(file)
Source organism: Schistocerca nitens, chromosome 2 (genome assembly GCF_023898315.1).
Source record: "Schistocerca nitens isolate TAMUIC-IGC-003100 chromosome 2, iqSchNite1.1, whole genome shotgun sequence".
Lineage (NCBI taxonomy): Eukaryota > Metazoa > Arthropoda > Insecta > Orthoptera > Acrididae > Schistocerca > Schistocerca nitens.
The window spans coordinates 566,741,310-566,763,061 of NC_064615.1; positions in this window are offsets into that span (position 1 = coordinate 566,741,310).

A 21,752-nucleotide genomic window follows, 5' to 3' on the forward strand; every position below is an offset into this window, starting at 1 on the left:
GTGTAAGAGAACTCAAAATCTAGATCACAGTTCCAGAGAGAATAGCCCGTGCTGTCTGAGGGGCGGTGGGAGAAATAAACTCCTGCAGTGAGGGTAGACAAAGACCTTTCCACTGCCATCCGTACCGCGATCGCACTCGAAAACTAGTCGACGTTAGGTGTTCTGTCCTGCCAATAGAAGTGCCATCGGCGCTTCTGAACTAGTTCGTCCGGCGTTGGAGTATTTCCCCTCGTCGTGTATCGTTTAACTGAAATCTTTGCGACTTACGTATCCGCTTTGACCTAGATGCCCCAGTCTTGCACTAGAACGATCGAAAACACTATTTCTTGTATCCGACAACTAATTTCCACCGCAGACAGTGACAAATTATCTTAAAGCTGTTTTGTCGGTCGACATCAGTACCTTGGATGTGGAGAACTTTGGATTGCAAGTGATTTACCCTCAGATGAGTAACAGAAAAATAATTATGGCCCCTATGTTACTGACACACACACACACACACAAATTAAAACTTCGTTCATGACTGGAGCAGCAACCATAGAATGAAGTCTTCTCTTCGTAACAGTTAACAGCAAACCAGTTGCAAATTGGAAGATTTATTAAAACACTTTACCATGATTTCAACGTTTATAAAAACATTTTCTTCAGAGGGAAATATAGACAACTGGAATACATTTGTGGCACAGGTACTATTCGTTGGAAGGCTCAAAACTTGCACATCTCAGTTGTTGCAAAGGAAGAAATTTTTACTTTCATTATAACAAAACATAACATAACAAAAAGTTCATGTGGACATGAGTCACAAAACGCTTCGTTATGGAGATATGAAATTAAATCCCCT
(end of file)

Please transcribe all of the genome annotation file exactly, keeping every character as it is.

Source organism: Schistocerca nitens, chromosome 2 (genome assembly GCF_023898315.1).
Source record: "Schistocerca nitens isolate TAMUIC-IGC-003100 chromosome 2, iqSchNite1.1, whole genome shotgun sequence".
Lineage (NCBI taxonomy): Eukaryota > Metazoa > Arthropoda > Insecta > Orthoptera > Acrididae > Schistocerca > Schistocerca nitens.
The window spans coordinates 566,741,310-566,763,061 of NC_064615.1; positions in this window are offsets into that span (position 1 = coordinate 566,741,310).

A 21,752-nucleotide genomic window follows, 5' to 3' on the forward strand; every position below is an offset into this window, starting at 1 on the left:
GTGTAAGAGAACTCAAAATCTAGATCACAGTTCCAGAGAGAATAGCCCGTGCTGTCTGAGGGGCGGTGGGAGAAATAAACTCCTGCAGTGAGGGTAGACAAAGACCTTTCCACTGCCATCCGTACCGCGATCGCACTCGAAAACTAGTCGACGTTAGGTGTTCTGTCCTGCCAATAGAAGTGCCATCGGCGCTTCTGAACTAGTTCGTCCGGCGTTGGAGTATTTCCCCTCGTCGTGTATCGTTTAACTGAAATCTTTGCGACTTACGTATCCGCTTTGACCTAGATGCCCCAGTCTTGCACTAGAACGATCGAAAACACTATTTCTTGTATCCGACAACTAATTTCCACCGCAGACAGTGACAAATTATCTTAAAGCTGTTTTGTCGGTCGACATCAGTACCTTGGATGTGGAGAACTTTGGATTGCAAGTGATTTACCCTCAGATGAGTAACAGAAAAATAATTATGGCCCCTATGTTACTGACACACACACACACACACAAATTAAAACTTCGTTCATGACTGGAGCAGCAACCATAGAATGAAGTCTTCTCTTCGTAACAGTTAACAGCAAACCAGTTGCAAATTGGAAGATTTATTAAAACACTTTACCATGATTTCAACGTTTATAAAAACATTTTCTTCAGAGGGAAATATAGACAACTGGAATACATTTGTGGCACAGGTACTATTCGTTGGAAGGCTCAAAACTTGCACATCTCAGTTGTTGCAAAGGAAGAAATTTTTACTTTCATTATAACAAAACATAACATAACAAAAAGTTCATGTGGACATGAGTCACAAAACGCTTCGTTATGGAGATATGAAATTAAATCCCCT